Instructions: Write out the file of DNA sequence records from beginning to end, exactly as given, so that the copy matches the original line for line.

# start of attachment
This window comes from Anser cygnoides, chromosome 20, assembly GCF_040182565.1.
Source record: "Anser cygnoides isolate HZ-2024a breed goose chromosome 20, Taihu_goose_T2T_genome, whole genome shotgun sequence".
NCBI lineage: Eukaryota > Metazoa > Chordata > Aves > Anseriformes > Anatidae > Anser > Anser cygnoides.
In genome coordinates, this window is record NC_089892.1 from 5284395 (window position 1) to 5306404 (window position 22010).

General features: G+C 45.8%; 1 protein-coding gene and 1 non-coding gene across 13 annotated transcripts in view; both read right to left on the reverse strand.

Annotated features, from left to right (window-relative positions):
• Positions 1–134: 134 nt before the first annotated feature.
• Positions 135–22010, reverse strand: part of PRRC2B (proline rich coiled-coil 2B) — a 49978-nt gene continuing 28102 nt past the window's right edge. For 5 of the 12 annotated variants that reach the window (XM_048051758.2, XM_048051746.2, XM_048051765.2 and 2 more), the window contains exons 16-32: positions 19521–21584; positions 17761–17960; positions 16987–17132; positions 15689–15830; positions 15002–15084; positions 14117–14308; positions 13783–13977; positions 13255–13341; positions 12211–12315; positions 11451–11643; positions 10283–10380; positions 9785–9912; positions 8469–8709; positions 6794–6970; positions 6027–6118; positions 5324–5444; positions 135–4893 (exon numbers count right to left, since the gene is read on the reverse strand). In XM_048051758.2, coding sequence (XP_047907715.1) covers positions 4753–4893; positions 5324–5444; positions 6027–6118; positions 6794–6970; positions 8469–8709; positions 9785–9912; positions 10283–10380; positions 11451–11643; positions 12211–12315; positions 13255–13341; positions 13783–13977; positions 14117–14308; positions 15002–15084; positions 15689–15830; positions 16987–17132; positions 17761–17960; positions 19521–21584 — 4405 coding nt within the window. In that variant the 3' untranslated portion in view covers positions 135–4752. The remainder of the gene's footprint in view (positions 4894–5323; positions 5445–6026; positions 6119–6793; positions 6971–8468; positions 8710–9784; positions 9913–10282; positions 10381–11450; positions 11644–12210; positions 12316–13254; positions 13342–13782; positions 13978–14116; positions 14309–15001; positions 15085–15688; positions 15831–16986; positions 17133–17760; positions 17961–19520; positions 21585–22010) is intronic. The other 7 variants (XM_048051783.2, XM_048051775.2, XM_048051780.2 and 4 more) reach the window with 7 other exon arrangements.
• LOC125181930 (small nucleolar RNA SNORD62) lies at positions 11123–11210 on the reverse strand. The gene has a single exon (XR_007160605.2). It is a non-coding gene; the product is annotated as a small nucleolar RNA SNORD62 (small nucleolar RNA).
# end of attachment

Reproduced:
This window comes from Anser cygnoides, chromosome 20, assembly GCF_040182565.1.
Source record: "Anser cygnoides isolate HZ-2024a breed goose chromosome 20, Taihu_goose_T2T_genome, whole genome shotgun sequence".
NCBI lineage: Eukaryota > Metazoa > Chordata > Aves > Anseriformes > Anatidae > Anser > Anser cygnoides.
In genome coordinates, this window is record NC_089892.1 from 5284395 (window position 1) to 5306404 (window position 22010).

General features: G+C 45.8%; 1 protein-coding gene and 1 non-coding gene across 13 annotated transcripts in view; both read right to left on the reverse strand.

Annotated features, from left to right (window-relative positions):
• Positions 1–134: 134 nt before the first annotated feature.
• Positions 135–22010, reverse strand: part of PRRC2B (proline rich coiled-coil 2B) — a 49978-nt gene continuing 28102 nt past the window's right edge. For 5 of the 12 annotated variants that reach the window (XM_048051758.2, XM_048051746.2, XM_048051765.2 and 2 more), the window contains exons 16-32: positions 19521–21584; positions 17761–17960; positions 16987–17132; positions 15689–15830; positions 15002–15084; positions 14117–14308; positions 13783–13977; positions 13255–13341; positions 12211–12315; positions 11451–11643; positions 10283–10380; positions 9785–9912; positions 8469–8709; positions 6794–6970; positions 6027–6118; positions 5324–5444; positions 135–4893 (exon numbers count right to left, since the gene is read on the reverse strand). In XM_048051758.2, coding sequence (XP_047907715.1) covers positions 4753–4893; positions 5324–5444; positions 6027–6118; positions 6794–6970; positions 8469–8709; positions 9785–9912; positions 10283–10380; positions 11451–11643; positions 12211–12315; positions 13255–13341; positions 13783–13977; positions 14117–14308; positions 15002–15084; positions 15689–15830; positions 16987–17132; positions 17761–17960; positions 19521–21584 — 4405 coding nt within the window. In that variant the 3' untranslated portion in view covers positions 135–4752. The remainder of the gene's footprint in view (positions 4894–5323; positions 5445–6026; positions 6119–6793; positions 6971–8468; positions 8710–9784; positions 9913–10282; positions 10381–11450; positions 11644–12210; positions 12316–13254; positions 13342–13782; positions 13978–14116; positions 14309–15001; positions 15085–15688; positions 15831–16986; positions 17133–17760; positions 17961–19520; positions 21585–22010) is intronic. The other 7 variants (XM_048051783.2, XM_048051775.2, XM_048051780.2 and 4 more) reach the window with 7 other exon arrangements.
• LOC125181930 (small nucleolar RNA SNORD62) lies at positions 11123–11210 on the reverse strand. The gene has a single exon (XR_007160605.2). It is a non-coding gene; the product is annotated as a small nucleolar RNA SNORD62 (small nucleolar RNA).